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Evolutionary Syntax

By Ljiljana Progovac

This book "outlines novel and testable hypotheses, contains extensive examples from many different languages" and is "presented in accessible language, with more technical discussion in footnotes."


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The Making of Vernacular Singapore English

By Zhiming Bao

This book "proposes a new theory of contact-induced grammatical restructuring" and "offers a new analytical approach to New English from a formal or structural perspective."


Academic Paper


Title: Perception of transient nonspeech stimuli is normal in specific language impairment: Evidence from glide discrimination
Author: K. Nation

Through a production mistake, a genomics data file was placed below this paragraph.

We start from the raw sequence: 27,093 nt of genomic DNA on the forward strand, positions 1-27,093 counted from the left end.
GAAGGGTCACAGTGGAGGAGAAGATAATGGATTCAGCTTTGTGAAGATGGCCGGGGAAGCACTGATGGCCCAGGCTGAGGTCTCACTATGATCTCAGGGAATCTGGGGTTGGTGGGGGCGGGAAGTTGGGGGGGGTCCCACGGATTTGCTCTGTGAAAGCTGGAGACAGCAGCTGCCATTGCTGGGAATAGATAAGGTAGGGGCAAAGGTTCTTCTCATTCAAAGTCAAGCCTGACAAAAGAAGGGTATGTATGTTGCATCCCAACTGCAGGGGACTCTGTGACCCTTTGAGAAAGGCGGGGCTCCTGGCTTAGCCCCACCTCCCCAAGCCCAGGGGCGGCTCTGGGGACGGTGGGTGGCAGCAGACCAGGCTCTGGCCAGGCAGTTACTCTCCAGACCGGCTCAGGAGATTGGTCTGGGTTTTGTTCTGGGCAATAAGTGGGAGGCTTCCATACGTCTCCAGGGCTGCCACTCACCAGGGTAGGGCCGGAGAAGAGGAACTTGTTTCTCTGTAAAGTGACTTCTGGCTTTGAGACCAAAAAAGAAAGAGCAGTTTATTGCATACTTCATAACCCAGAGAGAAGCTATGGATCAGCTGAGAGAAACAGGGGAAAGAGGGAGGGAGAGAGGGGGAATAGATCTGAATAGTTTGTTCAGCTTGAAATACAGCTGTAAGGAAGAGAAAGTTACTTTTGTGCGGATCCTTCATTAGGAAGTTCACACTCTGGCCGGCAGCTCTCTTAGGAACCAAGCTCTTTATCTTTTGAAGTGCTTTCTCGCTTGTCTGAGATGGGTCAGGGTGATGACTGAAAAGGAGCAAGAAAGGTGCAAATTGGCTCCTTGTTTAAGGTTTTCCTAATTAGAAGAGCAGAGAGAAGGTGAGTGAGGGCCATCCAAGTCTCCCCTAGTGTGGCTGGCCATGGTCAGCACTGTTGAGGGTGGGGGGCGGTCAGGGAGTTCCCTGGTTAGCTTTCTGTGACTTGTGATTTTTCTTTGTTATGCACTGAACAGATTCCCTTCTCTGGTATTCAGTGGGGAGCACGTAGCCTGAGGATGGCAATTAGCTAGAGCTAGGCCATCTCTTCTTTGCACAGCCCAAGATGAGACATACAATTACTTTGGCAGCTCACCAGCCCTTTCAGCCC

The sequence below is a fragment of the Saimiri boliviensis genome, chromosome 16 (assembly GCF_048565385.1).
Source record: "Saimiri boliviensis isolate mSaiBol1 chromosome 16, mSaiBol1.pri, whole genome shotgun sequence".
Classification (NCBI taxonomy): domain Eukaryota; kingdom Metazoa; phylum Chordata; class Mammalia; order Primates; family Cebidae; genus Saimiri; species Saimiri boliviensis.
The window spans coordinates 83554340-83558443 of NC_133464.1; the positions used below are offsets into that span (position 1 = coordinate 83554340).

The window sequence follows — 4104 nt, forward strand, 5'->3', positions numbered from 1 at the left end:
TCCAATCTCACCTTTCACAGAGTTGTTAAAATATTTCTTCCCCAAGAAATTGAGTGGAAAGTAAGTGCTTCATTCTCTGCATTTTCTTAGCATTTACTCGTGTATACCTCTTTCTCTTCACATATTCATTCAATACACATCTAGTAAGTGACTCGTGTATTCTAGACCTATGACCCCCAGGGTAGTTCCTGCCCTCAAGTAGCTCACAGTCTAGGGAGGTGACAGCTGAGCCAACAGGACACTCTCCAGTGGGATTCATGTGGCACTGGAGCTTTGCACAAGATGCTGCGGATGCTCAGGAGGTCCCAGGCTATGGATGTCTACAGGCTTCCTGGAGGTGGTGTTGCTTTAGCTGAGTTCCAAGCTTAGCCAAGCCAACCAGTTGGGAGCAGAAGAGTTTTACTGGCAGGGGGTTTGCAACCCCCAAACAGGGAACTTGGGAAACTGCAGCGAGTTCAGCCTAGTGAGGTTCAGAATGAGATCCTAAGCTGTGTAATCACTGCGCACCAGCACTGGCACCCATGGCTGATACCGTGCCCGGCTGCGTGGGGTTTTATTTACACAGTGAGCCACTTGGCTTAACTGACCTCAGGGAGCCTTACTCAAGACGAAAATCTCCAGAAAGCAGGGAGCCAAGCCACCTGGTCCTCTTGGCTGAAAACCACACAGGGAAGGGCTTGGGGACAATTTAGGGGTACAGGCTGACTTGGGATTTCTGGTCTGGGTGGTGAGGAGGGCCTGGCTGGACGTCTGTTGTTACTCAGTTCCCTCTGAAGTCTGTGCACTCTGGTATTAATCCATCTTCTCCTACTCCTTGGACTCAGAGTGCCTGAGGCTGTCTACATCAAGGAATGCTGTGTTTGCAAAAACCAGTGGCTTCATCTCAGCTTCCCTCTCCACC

Institution: University of Oxford
Author: S. Rosen
Institution: University College London
Linguistic Field: Psycholinguistics
Abstract: Twenty 9- to 12-year-olds with specific language impairment (SLI) were compared with 18 age-matched controls on auditory discrimination tasks, using a three-interval, two-alternative forced-choice format. The first task used minimal word pairs in silence and in noise. Nonspeech tasks involved discriminating direction of frequency glides and had two versions: (a) the glide moved from 500 to 1500 Hz, and duration was adaptively decreased; (b) all glides lasted 250 ms, and the frequency range was adaptively modified until a threshold was reached. Control and SLI groups did not differ on the glide tasks. Around half the children in both groups accurately discriminated 20 ms glides. There was a small but significant group difference on the speech-in-noise task, and scores were weakly related to literacy level. Perception of brief, transient, nonspeech stimuli is not abnormal in the majority of school-aged children with SLI.

CUP AT LINGUIST

This article appears IN Applied Psycholinguistics Vol. 26, Issue 2, which you can READ on Cambridge's site or on LINGUIST .



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